Cuba has officially protested the creation of a US taskforce to improve internet access on the island, arguing it "violates Cuba's sovereignty." The communist-controlled island is one of the most not connected in the world.
The US State Department said that the task force will hold its first meeting on February 7 to encourage "free flow of information in Cuba." The team will study "the challenges and technological opportunities to expand internet access and media independently in Cuba, "the US State Department said.
In a diplomatic memo to the top US diplomat in Havana, Lawrence Gumbiner, Cuba on Wednesday (31/1) filed a" violent protest "against America's desire to publicly violate Cuba's related sovereignty national legislation governing the flow of information. "
The memo declared the attempt to manipulate the internet for political and subversive purposes it is intended to "alter or disrupt the constitutional order" in Cuba. Cuba demanded that America "halt subversive, intervention, and illegal action against Cuba." According to Cuban government data, 40 percent of the island's 11 million inhabitants can use the internet in 2017.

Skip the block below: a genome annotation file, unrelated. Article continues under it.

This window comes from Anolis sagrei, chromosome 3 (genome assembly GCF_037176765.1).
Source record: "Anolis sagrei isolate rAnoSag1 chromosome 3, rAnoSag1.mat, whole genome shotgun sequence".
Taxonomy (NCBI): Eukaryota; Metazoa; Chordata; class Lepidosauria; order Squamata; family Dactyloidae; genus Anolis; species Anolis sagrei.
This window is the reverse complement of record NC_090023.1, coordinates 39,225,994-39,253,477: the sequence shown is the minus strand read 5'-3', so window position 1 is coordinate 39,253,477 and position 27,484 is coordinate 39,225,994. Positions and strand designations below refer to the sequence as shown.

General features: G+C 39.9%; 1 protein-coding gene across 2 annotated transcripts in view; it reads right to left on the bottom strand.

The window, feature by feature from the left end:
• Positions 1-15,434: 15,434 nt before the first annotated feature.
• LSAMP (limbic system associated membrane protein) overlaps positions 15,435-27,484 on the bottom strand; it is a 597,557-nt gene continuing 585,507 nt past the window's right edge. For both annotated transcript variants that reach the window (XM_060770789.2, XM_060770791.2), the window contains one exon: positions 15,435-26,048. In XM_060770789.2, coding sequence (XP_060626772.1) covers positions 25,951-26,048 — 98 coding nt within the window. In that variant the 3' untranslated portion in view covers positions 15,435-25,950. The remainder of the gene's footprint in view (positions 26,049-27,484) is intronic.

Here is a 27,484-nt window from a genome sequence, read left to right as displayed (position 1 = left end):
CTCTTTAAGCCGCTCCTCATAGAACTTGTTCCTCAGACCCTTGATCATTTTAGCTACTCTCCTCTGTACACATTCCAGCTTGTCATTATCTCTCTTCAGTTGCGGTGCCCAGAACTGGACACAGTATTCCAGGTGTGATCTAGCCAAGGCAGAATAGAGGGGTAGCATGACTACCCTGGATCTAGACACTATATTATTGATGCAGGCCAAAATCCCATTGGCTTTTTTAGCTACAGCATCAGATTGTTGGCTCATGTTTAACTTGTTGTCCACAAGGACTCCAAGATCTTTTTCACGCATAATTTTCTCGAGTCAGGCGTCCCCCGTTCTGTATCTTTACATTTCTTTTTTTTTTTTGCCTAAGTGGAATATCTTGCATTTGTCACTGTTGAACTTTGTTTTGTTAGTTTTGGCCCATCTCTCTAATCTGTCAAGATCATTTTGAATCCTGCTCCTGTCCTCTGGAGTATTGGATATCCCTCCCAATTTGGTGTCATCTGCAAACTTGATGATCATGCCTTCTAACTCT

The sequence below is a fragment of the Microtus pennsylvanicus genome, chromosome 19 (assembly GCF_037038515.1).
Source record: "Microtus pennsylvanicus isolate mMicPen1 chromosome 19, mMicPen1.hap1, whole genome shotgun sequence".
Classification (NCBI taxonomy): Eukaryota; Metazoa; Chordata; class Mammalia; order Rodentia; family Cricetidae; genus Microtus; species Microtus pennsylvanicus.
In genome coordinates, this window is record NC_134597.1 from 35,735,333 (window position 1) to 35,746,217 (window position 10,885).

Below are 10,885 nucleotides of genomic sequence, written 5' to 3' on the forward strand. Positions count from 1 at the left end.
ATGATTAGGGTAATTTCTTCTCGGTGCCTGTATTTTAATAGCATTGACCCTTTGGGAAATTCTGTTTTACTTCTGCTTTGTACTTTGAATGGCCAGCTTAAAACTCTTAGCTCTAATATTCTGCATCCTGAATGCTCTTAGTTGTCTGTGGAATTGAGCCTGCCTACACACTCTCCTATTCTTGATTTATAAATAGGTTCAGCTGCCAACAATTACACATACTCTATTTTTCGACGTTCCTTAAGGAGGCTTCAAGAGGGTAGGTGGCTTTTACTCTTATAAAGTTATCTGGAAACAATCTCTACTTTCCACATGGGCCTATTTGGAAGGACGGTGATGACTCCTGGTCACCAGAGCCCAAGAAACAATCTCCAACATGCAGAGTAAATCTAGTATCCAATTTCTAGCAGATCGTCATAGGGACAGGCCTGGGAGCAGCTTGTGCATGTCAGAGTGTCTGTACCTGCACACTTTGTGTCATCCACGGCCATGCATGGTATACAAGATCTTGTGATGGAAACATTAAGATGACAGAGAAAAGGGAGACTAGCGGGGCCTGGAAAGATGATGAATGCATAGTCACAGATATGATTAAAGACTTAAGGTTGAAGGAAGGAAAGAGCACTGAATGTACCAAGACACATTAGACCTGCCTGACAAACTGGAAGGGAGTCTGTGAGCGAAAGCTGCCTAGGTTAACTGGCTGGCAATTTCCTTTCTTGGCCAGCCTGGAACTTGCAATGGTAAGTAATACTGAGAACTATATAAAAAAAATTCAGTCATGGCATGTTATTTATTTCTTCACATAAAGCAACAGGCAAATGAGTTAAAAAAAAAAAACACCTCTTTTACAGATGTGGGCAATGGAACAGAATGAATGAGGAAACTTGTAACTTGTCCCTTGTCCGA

However, in spite of recent government efforts to increase wifi availability, most Cubans have no internet because of costly access, (19659003) US-Cuban relations began to warm under President Barack Obama, when both countries placed ambassadors in 2015 for the first time since 1961. But President Donald Trump has taken up a tougher approach to Cuba since taking office. In his state address on Tuesday, Trump highlighted how his administration had "imposed tough sanctions on communist and socialist dictatorships in Cuba and Venezuela." [as/ii]